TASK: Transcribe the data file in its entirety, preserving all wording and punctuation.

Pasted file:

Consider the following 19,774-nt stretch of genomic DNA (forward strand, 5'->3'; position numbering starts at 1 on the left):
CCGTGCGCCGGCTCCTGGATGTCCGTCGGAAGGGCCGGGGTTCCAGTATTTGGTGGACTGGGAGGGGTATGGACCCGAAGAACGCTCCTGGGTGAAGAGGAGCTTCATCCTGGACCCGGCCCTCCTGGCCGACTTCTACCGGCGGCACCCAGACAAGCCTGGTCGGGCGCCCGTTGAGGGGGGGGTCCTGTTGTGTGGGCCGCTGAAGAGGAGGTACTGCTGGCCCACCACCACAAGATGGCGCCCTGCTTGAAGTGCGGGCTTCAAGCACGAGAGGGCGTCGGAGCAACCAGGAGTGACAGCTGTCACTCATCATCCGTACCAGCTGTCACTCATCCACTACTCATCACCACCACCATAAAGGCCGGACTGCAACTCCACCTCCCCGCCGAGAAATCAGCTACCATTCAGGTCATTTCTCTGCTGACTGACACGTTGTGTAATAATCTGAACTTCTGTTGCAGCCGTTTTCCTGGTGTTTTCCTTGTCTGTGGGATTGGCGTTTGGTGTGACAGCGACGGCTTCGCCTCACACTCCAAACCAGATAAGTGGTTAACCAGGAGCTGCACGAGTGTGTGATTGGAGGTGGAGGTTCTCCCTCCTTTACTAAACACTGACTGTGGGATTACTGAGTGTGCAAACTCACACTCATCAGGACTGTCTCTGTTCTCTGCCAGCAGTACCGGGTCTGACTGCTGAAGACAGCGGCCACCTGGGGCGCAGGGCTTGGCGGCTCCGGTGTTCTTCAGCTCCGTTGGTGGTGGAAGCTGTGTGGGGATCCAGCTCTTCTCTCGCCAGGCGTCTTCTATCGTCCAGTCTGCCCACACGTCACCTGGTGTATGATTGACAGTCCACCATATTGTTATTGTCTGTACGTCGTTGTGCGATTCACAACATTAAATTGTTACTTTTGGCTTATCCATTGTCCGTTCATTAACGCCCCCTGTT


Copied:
Consider the following 19,774-nt stretch of genomic DNA (forward strand, 5'->3'; position numbering starts at 1 on the left):
CCGTGCGCCGGCTCCTGGATGTCCGTCGGAAGGGCCGGGGTTCCAGTATTTGGTGGACTGGGAGGGGTATGGACCCGAAGAACGCTCCTGGGTGAAGAGGAGCTTCATCCTGGACCCGGCCCTCCTGGCCGACTTCTACCGGCGGCACCCAGACAAGCCTGGTCGGGCGCCCGTTGAGGGGGGGGTCCTGTTGTGTGGGCCGCTGAAGAGGAGGTACTGCTGGCCCACCACCACAAGATGGCGCCCTGCTTGAAGTGCGGGCTTCAAGCACGAGAGGGCGTCGGAGCAACCAGGAGTGACAGCTGTCACTCATCATCCGTACCAGCTGTCACTCATCCACTACTCATCACCACCACCATAAAGGCCGGACTGCAACTCCACCTCCCCGCCGAGAAATCAGCTACCATTCAGGTCATTTCTCTGCTGACTGACACGTTGTGTAATAATCTGAACTTCTGTTGCAGCCGTTTTCCTGGTGTTTTCCTTGTCTGTGGGATTGGCGTTTGGTGTGACAGCGACGGCTTCGCCTCACACTCCAAACCAGATAAGTGGTTAACCAGGAGCTGCACGAGTGTGTGATTGGAGGTGGAGGTTCTCCCTCCTTTACTAAACACTGACTGTGGGATTACTGAGTGTGCAAACTCACACTCATCAGGACTGTCTCTGTTCTCTGCCAGCAGTACCGGGTCTGACTGCTGAAGACAGCGGCCACCTGGGGCGCAGGGCTTGGCGGCTCCGGTGTTCTTCAGCTCCGTTGGTGGTGGAAGCTGTGTGGGGATCCAGCTCTTCTCTCGCCAGGCGTCTTCTATCGTCCAGTCTGCCCACACGTCACCTGGTGTATGATTGACAGTCCACCATATTGTTATTGTCTGTACGTCGTTGTGCGATTCACAACATTAAATTGTTACTTTTGGCTTATCCATTGTCCGTTCATTAACGCCCCCTGTT